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Originally published December 22, 2010 at 12:06 PM | Page modified December 23, 2010 at 6:34 AM

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U.S. challenges Chinese wind-power subsidies

The Obama administration on Wednesday filed a case against China before the World Trade Organization, accusing Beijing of providing unfair government subsidies to Chinese energy companies.

AP Economics Writer

WASHINGTON —

The Obama administration on Wednesday filed a case against China before the World Trade Organization, accusing Beijing of providing unfair government subsidies to Chinese energy companies.

The case is in response to a petition from the United Steelworkers union last September. The union alleged that Chinese businesses are able to sell wind and solar equipment on the international market at a cheaper price than their competitors because they receive subsidies.

The administration's WTO case alleges that the subsidies were in violation of global trade rules.

Bringing allegations before the Geneva-based organization that oversees global trade adds tension to already strained U.S.-China relations. The two superpowers are fighting on a number of other trade fronts, from China's currency regime to barriers China still maintains against U.S. beef imports.

U.S. Trade Representative Ron Kirk said the type of subsidies the Chinese government had employed were "particularly harmful and inherently trade distorting."

The administration's case with the WTO will first trigger consultations between the two nations.

If those talks cannot resolve the dispute, the WTO will convene a hearing panel. If the administration wins the case and China does not abandon its subsidies, the United States would be authorized to impose penalty tariffs on Chinese products equal to the lost sales that U.S. energy companies are experiencing.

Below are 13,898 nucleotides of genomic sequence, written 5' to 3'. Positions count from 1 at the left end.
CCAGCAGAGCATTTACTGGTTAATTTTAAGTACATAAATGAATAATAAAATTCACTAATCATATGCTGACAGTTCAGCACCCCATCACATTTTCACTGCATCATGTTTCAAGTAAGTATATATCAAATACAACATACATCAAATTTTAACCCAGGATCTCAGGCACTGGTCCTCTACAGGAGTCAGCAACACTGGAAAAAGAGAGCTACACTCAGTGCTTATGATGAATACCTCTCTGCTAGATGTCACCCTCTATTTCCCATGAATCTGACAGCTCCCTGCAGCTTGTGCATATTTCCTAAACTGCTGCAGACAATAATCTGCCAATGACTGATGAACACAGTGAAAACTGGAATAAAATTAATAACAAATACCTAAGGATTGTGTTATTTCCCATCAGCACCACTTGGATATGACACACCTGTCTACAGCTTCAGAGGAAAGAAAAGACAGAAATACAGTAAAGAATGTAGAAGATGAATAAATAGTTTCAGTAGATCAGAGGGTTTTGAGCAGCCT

The administration agreed on Oct. 15 to launch an investigation into the 5,800-page complaint from the Steelworkers. That decision came only two weeks before congressional elections in which America's large and rising trade deficit with China had become a campaign issue.

The WTO case filed Wednesday covered only a portion of the Steelworkers' complaint. Kirk said other allegations made in the complaint remained under review. He said that China had agreed last week at a high-level trade meeting in Washington to address some of the grievances raised by the Steelworkers.

The Steelworkers said in a statement that they were pleased that the administration had decided to pursue a WTO case.

"Today's announcement by the administration comes as an early note of holiday cheer for those workers in the alternative and renewable energy sector," said Steelworkers' president Leo W. Gerard.

House Ways and Means Committee Chairman Sander Levin also expressed support. He said 181 members of Congress had sent a letter to Obama in September urging him to address China's unfair practices in the emerging area of green technology.

"The United States needs to take a more assertive approach to China's mercantilist policies and the administration's action today is a welcome step in the right direction," Levin, D-Mich., said in a statement.

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